Adult children and family caregivers want the best for their aging loved ones. But that can get tricky when advanced dementia turns a senior’s greatest wish — independent living — into a safety hazard. If you’re facing the difficult task of transitioning a parent with dementia into residential care, you’re not alone. According to a report from the Alzheimer’s Association, 59% of patients who stay over 100 days in a nursing home have memory diseases.
Discussing the move to long-term care with your loved one is a must, according to Dr. June McKoy, a geriatric medicine physician at Northwestern Medicine in Chicago. “Dementia is a continuum,” she adds. “You don’t know how much they understand.”
And the sooner you talk to a parent with dementia about an upcoming transition, the better. “Dementia and Alzheimer’s are not a sudden change,” reminds McKoy. If your parent is exhibiting signs of cognitive decline, she recommends discussing their wishes while they can still be part of the decision-making process. If the decision has already been made, the time is now.
So how do you clearly and compassionately tell a loved one who has dementia that they are moving into assisted living or a nursing home? Below, McKoy and Edie Weinstein, a Pennsylvania-based social worker, share their insights.
Tips for talking to a loved one who has dementia about moving to long-term care
McKoy says this conversation is particularly difficult for family members who are unsure of exactly which senior care facility the loved one themselves would have chosen. Here are McKoy and Weinstein’ tips for navigating this challenging conversation.
1. Clearly explain what will happen.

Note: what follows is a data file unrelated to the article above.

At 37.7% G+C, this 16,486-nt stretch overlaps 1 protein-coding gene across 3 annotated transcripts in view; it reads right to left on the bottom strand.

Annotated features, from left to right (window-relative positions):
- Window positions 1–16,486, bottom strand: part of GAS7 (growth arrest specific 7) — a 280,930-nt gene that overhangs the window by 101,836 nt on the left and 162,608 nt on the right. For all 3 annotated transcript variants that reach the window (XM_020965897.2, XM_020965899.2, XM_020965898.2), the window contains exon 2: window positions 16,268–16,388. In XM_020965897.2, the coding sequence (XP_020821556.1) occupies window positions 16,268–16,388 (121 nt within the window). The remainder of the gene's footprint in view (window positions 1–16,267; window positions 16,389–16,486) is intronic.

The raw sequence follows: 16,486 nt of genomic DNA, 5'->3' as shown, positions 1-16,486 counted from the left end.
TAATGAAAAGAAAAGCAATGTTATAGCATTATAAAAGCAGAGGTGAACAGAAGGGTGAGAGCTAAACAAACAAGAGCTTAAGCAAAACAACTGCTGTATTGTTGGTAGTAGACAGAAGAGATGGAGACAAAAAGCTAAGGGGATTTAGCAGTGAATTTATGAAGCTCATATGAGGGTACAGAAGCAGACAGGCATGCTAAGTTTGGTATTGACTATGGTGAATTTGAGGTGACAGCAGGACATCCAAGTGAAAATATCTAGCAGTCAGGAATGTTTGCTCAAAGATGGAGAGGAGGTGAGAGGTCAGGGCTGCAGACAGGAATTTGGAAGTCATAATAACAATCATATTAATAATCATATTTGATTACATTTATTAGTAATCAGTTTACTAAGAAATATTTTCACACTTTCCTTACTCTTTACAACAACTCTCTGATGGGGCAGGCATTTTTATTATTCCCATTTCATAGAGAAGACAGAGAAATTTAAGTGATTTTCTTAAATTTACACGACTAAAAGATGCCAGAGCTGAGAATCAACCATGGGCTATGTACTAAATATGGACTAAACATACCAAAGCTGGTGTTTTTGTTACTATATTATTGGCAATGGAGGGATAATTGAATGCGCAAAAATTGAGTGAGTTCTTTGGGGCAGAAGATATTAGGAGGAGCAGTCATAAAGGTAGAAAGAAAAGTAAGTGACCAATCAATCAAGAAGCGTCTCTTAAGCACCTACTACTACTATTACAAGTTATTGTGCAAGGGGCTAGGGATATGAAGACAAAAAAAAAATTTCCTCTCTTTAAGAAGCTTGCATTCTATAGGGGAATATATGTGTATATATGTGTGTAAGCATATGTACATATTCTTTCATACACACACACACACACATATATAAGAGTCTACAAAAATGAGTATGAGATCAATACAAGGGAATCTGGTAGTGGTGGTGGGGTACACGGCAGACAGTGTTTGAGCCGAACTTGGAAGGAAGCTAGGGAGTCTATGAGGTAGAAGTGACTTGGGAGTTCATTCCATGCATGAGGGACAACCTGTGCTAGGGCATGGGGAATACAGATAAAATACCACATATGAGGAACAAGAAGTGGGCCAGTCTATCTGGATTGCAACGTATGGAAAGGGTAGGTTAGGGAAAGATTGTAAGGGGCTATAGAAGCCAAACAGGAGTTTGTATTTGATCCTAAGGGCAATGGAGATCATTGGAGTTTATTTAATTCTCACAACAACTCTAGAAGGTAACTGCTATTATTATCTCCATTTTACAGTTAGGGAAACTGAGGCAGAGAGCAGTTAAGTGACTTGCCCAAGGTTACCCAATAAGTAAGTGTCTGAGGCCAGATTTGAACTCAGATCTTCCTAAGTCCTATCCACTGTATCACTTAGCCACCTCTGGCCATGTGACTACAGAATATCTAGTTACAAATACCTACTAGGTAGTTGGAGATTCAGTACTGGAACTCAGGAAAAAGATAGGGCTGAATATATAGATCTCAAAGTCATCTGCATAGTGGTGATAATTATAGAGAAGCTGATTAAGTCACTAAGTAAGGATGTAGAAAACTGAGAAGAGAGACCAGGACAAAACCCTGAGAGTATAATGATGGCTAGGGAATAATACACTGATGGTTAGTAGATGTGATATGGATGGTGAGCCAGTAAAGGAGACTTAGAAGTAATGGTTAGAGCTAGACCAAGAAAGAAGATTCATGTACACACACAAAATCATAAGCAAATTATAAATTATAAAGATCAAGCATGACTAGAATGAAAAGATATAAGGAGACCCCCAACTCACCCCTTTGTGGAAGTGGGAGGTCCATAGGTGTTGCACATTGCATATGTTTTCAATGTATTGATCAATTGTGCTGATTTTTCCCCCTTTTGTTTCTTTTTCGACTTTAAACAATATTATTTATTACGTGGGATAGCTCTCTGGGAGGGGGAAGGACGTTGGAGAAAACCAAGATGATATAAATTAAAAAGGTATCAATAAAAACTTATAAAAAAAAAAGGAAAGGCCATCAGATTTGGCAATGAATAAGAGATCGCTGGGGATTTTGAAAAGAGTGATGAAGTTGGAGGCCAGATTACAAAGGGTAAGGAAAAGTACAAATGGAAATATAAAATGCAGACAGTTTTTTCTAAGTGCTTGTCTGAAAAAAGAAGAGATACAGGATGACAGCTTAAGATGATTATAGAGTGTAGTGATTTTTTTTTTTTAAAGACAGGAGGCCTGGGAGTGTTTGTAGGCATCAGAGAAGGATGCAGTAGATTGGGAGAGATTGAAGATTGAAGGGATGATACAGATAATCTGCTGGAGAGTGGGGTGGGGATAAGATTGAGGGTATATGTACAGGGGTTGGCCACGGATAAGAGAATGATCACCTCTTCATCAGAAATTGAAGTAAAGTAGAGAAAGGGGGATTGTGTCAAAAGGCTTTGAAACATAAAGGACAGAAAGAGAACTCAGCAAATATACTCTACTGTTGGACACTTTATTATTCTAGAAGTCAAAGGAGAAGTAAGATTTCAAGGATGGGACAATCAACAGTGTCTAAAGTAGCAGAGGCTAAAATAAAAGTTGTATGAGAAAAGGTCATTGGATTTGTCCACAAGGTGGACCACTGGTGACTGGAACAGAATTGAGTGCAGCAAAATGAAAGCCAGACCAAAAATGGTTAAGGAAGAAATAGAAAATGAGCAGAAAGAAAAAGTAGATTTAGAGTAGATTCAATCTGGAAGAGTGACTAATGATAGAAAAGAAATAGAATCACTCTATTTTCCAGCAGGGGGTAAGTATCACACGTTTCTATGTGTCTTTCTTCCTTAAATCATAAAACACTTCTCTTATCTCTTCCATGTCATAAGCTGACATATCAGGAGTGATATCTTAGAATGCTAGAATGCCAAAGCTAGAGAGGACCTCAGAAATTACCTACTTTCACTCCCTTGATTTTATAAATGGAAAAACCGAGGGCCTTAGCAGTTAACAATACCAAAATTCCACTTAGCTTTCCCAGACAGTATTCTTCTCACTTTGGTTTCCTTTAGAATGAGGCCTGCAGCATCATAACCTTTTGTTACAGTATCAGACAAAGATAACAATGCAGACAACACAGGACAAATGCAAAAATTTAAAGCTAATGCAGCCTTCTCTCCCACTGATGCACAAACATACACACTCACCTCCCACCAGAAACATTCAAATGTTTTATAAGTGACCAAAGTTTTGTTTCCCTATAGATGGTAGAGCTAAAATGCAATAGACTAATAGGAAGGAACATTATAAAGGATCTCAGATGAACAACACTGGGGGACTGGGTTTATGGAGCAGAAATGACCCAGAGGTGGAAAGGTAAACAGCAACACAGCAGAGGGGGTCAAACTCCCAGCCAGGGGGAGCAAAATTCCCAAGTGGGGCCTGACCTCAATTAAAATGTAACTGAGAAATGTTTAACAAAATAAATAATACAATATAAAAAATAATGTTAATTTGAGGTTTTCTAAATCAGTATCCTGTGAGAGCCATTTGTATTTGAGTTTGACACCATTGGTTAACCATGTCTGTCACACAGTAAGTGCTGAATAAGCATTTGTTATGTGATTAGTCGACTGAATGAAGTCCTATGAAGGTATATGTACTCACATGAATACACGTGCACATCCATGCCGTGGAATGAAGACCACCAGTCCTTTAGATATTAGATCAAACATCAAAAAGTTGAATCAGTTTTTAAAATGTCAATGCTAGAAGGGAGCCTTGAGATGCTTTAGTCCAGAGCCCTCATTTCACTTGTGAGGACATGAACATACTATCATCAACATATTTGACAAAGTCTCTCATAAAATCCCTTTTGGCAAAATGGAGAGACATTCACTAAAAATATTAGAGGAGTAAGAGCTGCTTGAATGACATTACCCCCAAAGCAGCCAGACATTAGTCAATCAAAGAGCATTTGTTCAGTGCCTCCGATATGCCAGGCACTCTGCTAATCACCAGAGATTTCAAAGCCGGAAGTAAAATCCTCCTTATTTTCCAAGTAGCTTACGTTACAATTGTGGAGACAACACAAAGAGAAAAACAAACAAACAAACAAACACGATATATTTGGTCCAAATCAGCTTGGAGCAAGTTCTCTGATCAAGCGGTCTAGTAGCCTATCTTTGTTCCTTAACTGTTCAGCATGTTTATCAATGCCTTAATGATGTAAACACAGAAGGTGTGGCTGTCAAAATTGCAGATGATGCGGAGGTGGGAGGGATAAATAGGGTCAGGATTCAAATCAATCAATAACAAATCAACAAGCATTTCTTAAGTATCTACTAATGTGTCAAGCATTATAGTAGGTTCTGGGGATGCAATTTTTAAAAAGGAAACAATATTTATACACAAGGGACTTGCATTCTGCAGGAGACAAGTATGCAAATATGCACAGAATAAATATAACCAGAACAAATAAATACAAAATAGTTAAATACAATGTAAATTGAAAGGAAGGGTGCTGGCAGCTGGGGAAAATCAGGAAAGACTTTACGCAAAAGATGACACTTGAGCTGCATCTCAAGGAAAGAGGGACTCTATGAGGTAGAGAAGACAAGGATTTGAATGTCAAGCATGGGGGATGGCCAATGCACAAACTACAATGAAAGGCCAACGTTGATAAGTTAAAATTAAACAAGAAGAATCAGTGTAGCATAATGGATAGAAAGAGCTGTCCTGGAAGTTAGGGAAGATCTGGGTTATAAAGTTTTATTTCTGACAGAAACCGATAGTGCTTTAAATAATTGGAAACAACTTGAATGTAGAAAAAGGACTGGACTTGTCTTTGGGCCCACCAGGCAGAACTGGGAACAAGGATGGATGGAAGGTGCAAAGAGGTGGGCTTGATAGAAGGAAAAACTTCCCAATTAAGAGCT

McKoy emphasizes that a loved one’s dementia does not preclude them from understanding a major transition. That’s why it’s important to be precise when explaining the nuts and bolts of the move, and touch on the where, when and why. Weinstein suggests opening up about how much you love your parent or relative, then point out that they need more day-to-day care than you can offer.
2. Be empathetic to fear and distrust.
In addition to causing memory loss, Alzheimer’s and other types of dementia can heighten paranoia. McKoy says some patients with dementia might say “You’re trying to harm me!” or “You’re taking my things!” She adds that some seniors with dementia fear being “locked up” by family members.
If your parent shows signs of extreme suspicion or distrust during the conversation, follow these tips from National Institute on Aging:
- Assure them that they’re safe. Rather than arguing with a parent’s unfounded fears, remind them that they’re safe with you. Tell them how much you care.
- Don’t get pulled into the blame game. It hurts to hear your mom or dad accuse you of harming them. Try to remember paranoia is a symptom of dementia — it’s not personal. Respond calmly with a simple explanation, assurance of your love, or even a distraction.
- Use comforting distractions when necessary. If a parent reacts with suspicion and paranoia, change the subject for now. Lift their mood by talking about a family photograph or beloved memento.
3. Use visuals.
Living with memory loss can be disorienting. Weinstein says you can help make the transition to residential care predictable by thoroughly describing the new living arrangement.